A Fully Coupled Multi-Aircraft DI Simulation Model

Award Information
Agency:
Department of Defense
Branch
Navy
Amount:
$69,889.00
Award Year:
2003
Program:
SBIR
Phase:
Phase I
Contract:
N00421-03-P-0709
Agency Tracking Number:
N031-1486
Solicitation Year:
n/a
Solicitation Topic Code:
n/a
Solicitation Number:
n/a
Small Business Information
CONTINUUM DYNAMICS, INC.
34 Lexington Avenue, Ewing, NJ, 08618
Hubzone Owned:
N
Socially and Economically Disadvantaged:
N
Woman Owned:
N
Duns:
096857313
Principal Investigator:
Robert McKillip, Jr.
Senior Associate
(609) 538-0444
bob@continuum-dynamics.com
Business Contact:
Barbara Agans
Administrator
(609) 538-0444
barbara@continuum-dynamics.com
Research Institution:
n/a
Abstract
Attempts to simulate the dynamic interface (DI) environment of landing aircraft onto Navy ships typically incorporate extensive approximations in both the component aerodynamic models and their interaction. These lower fidelity models are employed in orderto achieve real-time throughput speeds required in manned simulation, or may simply result from lack of data orsufficient analytical tools in the models themselves. A novel fully-coupled aerodynamic simulation that includes multiple aircraft simultaneously operating from a ship is proposed for development, that will represent time-accurate couplings betweenaircraft wakes, ship superstructure, and ship airwake emanating from a moving platform. Various modeling simplifications will then be applied to this simulation and their effects evaluated in order to quantify the level of detail necessary to use thissoftware as a DI testing predictive tool. These simplifications should also enable the development of a networked version of this simulation environment that may ultimately achieve real-time throughput speeds through parallel computation. Extensive usewill be made of past and current efforts at CDI in real-time aircraft wake simulation, bluff-body aerodynamic analysis, and hybrid CFD approaches that all address the DI aerodynamic environment. The software end product resulting from Phase I/Phase II research would provide a tool for pre-test prediction of the operational environment anticipated for flight near maritime or ground structures subject to external disturbances and prevailing windeffects. These conditions include landing and launching aircraft from ships, operations from off-shore oil platforms, and use of heliports on top of and adjacent to large buildings. An additional benefit of the software would be an enhanced representationof flight operations in structure-generated turbulence to facilitate pilot training.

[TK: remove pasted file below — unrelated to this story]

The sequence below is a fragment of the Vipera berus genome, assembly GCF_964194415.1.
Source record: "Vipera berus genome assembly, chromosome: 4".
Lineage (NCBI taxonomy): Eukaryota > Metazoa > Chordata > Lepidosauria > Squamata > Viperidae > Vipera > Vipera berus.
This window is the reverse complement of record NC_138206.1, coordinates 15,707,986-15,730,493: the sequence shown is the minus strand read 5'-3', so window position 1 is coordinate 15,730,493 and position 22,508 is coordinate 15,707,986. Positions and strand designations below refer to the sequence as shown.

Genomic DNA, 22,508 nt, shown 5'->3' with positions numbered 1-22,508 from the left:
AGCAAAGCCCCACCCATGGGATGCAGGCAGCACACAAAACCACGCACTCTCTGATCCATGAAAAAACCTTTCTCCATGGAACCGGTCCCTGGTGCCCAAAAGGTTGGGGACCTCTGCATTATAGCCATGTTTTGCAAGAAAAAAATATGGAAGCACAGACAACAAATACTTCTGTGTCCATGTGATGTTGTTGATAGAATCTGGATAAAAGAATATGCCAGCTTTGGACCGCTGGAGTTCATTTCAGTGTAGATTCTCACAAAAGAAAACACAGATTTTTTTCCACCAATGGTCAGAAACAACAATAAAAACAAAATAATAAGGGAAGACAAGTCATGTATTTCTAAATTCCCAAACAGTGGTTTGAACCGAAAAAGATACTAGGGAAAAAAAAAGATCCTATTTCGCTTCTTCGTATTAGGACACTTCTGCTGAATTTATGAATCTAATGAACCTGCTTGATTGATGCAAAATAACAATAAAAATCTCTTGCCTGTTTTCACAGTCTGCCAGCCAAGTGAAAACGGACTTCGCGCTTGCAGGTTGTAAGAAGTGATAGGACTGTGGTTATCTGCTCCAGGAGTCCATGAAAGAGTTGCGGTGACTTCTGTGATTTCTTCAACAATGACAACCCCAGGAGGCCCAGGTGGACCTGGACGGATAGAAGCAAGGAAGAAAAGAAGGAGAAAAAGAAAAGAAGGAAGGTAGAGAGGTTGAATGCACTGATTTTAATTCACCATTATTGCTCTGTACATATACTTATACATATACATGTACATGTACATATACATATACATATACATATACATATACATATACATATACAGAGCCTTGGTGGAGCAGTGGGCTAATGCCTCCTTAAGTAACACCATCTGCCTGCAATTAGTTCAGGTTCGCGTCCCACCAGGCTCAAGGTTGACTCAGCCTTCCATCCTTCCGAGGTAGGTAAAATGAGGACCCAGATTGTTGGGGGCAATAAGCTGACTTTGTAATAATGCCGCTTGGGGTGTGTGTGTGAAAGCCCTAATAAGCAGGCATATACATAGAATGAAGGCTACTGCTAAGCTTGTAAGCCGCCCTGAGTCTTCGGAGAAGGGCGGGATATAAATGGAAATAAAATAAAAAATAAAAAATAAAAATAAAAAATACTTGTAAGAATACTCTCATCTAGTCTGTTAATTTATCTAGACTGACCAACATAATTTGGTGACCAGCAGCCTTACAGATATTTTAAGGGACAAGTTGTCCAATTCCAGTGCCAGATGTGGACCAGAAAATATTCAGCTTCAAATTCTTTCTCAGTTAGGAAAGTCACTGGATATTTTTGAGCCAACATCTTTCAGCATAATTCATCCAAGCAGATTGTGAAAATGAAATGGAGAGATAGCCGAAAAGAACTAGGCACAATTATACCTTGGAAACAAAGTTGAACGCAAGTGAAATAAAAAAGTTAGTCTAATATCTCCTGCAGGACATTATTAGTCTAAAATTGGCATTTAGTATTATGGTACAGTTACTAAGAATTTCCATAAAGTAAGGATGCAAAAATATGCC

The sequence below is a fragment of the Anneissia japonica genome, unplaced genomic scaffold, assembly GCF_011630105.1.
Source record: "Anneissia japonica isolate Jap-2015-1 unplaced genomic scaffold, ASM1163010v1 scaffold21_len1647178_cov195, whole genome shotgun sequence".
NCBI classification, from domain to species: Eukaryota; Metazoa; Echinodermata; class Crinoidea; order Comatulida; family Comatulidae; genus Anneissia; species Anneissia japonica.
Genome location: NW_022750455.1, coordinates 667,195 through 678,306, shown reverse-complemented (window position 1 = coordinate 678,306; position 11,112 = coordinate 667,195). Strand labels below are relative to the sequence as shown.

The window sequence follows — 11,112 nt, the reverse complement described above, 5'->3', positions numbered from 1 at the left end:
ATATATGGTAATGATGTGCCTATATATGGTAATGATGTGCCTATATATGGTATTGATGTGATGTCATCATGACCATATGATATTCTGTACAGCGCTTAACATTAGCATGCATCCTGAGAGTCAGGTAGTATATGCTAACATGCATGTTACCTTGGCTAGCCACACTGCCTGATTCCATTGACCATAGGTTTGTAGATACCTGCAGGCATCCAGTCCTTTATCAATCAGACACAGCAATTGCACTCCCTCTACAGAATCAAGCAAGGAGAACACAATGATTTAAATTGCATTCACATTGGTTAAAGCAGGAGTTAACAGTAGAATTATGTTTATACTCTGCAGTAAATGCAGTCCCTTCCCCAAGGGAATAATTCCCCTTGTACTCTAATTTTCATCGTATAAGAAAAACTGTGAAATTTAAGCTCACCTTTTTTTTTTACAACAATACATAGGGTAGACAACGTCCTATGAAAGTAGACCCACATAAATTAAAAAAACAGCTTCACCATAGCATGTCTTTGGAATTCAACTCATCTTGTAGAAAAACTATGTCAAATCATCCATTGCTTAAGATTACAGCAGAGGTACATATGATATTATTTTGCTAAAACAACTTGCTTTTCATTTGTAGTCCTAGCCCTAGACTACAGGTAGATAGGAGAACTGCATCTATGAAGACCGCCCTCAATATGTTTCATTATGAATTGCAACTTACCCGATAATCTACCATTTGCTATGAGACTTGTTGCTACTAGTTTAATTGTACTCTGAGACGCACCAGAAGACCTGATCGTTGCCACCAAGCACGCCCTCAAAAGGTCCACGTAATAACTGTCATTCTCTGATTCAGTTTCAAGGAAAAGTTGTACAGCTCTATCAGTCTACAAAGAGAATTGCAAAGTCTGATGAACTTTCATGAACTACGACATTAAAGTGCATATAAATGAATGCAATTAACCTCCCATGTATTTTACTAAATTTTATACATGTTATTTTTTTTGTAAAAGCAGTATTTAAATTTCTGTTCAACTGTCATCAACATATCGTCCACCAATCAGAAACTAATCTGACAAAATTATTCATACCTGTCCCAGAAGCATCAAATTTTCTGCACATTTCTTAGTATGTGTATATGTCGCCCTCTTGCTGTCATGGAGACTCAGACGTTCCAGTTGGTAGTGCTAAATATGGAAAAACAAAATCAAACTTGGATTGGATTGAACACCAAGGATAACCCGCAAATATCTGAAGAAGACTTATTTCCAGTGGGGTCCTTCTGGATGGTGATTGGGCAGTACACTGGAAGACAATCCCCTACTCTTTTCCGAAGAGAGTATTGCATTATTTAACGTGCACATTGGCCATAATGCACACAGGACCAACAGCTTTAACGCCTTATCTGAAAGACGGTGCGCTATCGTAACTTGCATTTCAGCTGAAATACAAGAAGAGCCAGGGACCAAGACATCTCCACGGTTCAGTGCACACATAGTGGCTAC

* information listed above is at the time of submission.

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